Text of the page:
BREAKING - There is no future in live export: Live Exporter

Animals Australia

Animals Australia team

Last updated 19 September 2016

A major player in the live export trade is calling it quits, sending the strongest signal yet that live export isn’t only bad for animals, but bad for business.

They say if you want to know where the world is heading just look at where the money is being invested… well for Agribusiness giant Elders, it’s no longer going to be in the shipping of live animals from Australia.

A pioneer of the live export industry, Elders has announced it will immediately stop shipping cattle to China and is selling off its short haul and air freight operations which have been sending sheep and cattle into South East Asia.

[PLUGIN type="quotation" quote="The live export business is the business that keeps us awake at night."
Author="Elders CEO, Mark Allison"]

Company exits live export. Share price goes up.

It’s not only board members who’ll be sleeping easier but shareholders have responded positively to the news, with Elders’ share price jumping 7 per cent on the back of the announcement.

In a stark and telling contrast that shows just how unpalatable live export is to the average investor, WA exporter Wellard has taken a battering on the stock exchange, their share price plummeting to a record and untenable low.

[PLUGIN type="quotation" quote="It is the highest risk business from a reputational viewpoint, from a sovereign risk viewpoint, from an exchange rate viewpoint, from a biological viewpoint and from a regulatory viewpoint." Author="Elders CEO, Mark Allison"]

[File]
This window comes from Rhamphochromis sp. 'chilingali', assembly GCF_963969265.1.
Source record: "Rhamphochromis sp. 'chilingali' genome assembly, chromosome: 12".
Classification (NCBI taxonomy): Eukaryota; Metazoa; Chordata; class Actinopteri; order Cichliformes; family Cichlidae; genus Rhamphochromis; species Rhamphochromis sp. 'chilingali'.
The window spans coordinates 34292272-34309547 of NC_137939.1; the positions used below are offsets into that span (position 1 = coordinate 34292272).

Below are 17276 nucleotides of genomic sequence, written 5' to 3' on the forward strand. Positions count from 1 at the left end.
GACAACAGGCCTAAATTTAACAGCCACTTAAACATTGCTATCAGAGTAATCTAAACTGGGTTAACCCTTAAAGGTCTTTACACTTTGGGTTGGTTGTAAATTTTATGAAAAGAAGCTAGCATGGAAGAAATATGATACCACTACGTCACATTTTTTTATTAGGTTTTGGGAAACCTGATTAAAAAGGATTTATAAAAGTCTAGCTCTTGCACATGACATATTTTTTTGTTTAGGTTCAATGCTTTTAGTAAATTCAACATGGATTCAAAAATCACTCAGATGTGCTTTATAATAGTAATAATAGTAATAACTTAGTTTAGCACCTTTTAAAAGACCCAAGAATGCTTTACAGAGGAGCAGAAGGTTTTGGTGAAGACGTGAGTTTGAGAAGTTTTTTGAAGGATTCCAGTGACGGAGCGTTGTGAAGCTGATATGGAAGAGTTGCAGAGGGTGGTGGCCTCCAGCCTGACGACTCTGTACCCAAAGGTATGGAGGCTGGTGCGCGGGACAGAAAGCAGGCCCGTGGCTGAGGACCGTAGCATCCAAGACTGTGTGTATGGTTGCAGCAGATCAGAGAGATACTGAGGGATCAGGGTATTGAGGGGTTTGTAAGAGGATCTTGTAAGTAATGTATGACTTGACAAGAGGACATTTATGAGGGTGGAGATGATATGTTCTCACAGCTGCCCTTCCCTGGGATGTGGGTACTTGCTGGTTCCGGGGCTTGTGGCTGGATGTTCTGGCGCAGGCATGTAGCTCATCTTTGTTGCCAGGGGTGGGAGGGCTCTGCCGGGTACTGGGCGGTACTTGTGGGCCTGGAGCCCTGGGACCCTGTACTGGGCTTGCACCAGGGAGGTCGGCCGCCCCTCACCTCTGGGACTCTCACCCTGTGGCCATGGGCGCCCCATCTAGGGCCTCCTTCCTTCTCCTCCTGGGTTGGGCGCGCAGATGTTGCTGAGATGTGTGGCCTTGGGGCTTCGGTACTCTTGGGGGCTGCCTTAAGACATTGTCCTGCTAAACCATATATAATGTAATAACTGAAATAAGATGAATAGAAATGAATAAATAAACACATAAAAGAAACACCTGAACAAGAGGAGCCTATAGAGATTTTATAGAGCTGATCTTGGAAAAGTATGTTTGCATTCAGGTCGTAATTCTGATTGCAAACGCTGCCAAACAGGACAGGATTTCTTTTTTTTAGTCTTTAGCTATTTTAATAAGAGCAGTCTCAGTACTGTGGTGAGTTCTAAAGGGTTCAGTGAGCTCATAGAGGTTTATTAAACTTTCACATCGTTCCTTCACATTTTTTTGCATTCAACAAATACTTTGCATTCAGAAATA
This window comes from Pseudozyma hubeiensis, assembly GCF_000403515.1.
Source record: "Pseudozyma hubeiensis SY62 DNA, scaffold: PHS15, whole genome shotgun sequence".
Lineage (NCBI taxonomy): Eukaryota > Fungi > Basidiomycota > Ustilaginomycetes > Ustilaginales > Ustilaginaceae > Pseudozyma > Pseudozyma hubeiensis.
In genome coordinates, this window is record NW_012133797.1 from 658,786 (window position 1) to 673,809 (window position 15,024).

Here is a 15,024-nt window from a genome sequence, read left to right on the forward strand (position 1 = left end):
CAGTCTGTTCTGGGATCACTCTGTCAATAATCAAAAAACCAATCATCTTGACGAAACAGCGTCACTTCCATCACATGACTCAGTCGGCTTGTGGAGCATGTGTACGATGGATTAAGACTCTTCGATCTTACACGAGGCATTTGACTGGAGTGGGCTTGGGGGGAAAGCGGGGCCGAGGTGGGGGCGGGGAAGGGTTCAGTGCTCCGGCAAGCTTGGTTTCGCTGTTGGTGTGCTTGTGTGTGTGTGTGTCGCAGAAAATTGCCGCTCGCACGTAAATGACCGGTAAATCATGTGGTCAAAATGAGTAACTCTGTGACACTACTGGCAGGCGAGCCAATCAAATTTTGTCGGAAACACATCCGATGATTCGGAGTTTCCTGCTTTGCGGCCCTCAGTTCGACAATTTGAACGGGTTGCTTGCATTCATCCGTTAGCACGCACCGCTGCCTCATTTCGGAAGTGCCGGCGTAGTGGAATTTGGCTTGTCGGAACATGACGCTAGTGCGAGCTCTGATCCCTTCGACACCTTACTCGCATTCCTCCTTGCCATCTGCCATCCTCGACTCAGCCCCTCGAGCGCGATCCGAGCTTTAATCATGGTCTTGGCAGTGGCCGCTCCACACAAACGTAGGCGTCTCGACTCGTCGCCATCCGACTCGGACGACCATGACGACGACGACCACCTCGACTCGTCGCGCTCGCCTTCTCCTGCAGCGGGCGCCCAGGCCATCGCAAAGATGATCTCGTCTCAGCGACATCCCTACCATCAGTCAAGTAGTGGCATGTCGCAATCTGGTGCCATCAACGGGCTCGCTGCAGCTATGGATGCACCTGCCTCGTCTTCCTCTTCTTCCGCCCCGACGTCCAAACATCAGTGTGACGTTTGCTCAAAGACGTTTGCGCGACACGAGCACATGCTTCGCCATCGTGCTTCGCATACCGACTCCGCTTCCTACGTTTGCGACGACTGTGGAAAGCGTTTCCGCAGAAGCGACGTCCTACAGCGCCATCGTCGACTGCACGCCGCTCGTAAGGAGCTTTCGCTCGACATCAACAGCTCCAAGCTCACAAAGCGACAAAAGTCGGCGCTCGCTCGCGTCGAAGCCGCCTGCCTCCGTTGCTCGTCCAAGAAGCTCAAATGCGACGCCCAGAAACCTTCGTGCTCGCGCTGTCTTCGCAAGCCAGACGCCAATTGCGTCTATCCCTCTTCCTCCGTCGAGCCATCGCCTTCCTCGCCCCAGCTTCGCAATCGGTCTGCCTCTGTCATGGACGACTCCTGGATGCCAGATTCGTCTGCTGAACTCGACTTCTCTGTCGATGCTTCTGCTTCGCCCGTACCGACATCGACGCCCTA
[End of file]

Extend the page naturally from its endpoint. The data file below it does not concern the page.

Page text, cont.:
Community concern drives change for animals

Animals Australia’s investigations exposing terrible cruelty to animals at every stage of the live export journey resulted in regulations that have made exporting harder, more expensive and a less attractive investment prospect.

But there’s another reason companies like Elders are reviewing their business models… you.

[PLUGIN type="quotation" quote="There might be some political or social aspect to the reasoning as to why they’re looking to exit this as a business model. From a social standing, they may be making the decision that it’s uneconomic at the moment and into the future." Author="Mercado market analyst, Matt Dalgleish"]

Market analysts say Elders’ decision isn’t just about the bottom line but more likely a reflection of growing community concern about animal welfare. After all, live animal export not only reflects terribly on the countries that allow it but on the companies that facilitate and profit from it.

And as more people speak up for animals and voice their concerns about live export, the more companies like Elders will be inspired to reconsider where they invest their time and money.